Federal Rule 706 essentially states that the court has the discretion to appoint or to deny appointment to any expert witness agreed upon by both parties; it also has the right to select its own expert witnesses, as well as the right to inform the jury that it has done so. In theory, a court-appointed expert is truly objective, as he or she is not employed by either party, the court-appointed expert has no potential loyalty to anything other than an unbiased assessment of the facts at hand.
These Federal Rules of Evidence are of particular importance for the forensic scientist: they inform the way in which expert witnesses may be used, the means with which the term "expert" must be defined, the role of the general public as trial witnesses, and the impeachability of expert witness testimony based on who is the employer of the expert.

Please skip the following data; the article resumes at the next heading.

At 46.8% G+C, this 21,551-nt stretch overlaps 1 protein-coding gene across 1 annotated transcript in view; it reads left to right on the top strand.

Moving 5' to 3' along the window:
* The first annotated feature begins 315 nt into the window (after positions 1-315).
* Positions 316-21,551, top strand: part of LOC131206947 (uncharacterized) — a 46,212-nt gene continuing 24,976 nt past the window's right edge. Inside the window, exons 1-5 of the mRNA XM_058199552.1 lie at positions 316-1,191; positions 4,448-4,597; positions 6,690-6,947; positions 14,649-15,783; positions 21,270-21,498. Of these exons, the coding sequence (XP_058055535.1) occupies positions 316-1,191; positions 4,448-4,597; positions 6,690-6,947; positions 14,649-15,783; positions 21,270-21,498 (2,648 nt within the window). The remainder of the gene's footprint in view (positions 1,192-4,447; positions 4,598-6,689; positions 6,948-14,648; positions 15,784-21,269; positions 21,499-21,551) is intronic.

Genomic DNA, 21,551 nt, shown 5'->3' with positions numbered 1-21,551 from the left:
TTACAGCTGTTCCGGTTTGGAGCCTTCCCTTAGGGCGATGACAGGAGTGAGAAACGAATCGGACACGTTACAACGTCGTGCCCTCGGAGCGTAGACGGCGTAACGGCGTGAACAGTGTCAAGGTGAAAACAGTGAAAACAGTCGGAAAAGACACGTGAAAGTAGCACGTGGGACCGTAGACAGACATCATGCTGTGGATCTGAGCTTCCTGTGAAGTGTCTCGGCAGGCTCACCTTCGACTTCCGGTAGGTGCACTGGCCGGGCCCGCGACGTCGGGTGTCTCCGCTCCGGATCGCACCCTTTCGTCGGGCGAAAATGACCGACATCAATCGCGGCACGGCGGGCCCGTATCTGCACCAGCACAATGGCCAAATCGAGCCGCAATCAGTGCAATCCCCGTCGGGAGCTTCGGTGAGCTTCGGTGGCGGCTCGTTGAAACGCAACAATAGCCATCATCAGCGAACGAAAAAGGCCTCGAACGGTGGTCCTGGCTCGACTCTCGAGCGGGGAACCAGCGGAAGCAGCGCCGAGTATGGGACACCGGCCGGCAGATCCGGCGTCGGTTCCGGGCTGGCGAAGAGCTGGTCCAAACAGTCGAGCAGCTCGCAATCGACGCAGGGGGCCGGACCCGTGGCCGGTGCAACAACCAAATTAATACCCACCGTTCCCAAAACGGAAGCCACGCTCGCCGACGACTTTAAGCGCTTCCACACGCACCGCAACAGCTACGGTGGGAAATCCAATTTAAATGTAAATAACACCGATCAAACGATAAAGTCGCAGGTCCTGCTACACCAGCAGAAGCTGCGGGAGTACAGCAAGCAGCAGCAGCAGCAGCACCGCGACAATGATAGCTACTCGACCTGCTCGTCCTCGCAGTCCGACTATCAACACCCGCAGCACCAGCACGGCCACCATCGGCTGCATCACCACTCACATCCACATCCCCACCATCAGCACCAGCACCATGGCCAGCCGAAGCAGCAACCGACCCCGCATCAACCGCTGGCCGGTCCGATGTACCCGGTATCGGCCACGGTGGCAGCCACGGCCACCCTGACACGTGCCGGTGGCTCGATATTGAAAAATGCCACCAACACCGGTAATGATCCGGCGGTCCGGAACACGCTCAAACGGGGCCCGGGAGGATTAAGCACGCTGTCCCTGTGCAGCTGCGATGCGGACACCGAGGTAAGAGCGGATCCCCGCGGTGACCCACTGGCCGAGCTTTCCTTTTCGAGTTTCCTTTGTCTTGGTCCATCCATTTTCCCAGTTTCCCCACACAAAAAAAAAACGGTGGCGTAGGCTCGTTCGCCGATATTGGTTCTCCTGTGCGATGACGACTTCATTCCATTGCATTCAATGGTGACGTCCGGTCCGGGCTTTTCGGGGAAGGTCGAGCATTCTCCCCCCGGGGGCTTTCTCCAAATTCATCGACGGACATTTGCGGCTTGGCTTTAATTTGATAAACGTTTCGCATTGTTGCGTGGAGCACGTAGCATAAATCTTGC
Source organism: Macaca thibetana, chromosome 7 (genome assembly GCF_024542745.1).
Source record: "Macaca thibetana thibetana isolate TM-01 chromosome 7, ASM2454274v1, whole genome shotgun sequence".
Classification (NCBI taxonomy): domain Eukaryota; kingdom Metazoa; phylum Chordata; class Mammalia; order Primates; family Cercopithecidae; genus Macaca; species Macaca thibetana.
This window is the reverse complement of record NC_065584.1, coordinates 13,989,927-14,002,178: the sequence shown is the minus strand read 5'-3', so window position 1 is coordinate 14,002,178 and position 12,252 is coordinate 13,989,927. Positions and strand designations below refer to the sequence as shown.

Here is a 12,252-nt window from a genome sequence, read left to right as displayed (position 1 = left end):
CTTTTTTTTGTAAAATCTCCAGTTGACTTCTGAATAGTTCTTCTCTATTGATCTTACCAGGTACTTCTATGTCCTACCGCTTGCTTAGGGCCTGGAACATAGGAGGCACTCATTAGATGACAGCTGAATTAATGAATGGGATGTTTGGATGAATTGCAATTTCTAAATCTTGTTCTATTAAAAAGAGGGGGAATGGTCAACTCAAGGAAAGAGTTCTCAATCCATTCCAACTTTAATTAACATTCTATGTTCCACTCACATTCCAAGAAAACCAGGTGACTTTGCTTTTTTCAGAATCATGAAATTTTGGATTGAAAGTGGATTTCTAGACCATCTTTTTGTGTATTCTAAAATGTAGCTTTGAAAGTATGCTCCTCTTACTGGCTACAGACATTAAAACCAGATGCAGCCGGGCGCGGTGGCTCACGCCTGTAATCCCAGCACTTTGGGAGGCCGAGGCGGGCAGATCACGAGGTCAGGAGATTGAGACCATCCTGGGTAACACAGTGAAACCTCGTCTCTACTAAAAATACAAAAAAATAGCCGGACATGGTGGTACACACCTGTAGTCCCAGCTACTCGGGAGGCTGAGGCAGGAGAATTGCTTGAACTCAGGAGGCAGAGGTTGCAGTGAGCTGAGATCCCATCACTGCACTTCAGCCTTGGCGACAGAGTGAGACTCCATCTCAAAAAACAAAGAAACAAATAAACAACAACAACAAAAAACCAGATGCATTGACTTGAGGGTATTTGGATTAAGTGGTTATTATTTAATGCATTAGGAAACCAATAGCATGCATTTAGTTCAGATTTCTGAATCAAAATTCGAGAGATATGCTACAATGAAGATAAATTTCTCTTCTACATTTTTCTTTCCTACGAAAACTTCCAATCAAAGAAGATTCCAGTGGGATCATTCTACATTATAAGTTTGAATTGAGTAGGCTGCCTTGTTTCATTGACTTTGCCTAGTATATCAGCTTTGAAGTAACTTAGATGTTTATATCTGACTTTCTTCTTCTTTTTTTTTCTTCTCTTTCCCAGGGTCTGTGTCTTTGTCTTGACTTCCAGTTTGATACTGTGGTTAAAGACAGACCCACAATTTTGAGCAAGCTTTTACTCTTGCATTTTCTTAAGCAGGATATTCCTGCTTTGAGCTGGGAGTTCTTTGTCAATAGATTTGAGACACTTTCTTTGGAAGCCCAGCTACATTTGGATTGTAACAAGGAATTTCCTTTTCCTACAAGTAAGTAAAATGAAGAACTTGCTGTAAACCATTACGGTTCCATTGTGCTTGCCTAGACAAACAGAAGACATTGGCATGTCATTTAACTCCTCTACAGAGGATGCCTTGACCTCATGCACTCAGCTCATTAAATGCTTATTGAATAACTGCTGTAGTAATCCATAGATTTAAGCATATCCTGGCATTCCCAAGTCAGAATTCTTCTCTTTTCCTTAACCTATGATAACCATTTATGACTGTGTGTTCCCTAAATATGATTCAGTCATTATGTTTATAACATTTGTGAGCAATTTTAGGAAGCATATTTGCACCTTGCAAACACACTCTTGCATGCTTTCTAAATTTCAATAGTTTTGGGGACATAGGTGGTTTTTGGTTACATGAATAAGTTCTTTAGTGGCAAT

see also Ethical issues; Evidence; Expert witnesses; Frye standard; Pseudoscience and forensics.
Federal Rules of Evidence
FEDERAL RULES OF EVIDENCE
The Federal Rules of Evidence generally govern civil and criminal proceedings in the courts of the United States and proceedings before U.S.bankruptcyjudges and U.S. magistrates, to the extent and with the exceptions stated in the rules. Promulgated by the U.S. Supreme Court and amended by Congress from time to time, the Federal Rules of Evidence are considered legislative enactments that have the force of statute, and courts interpret them as they would any other statute, employing traditional tools of statutory construction in applying their provisions.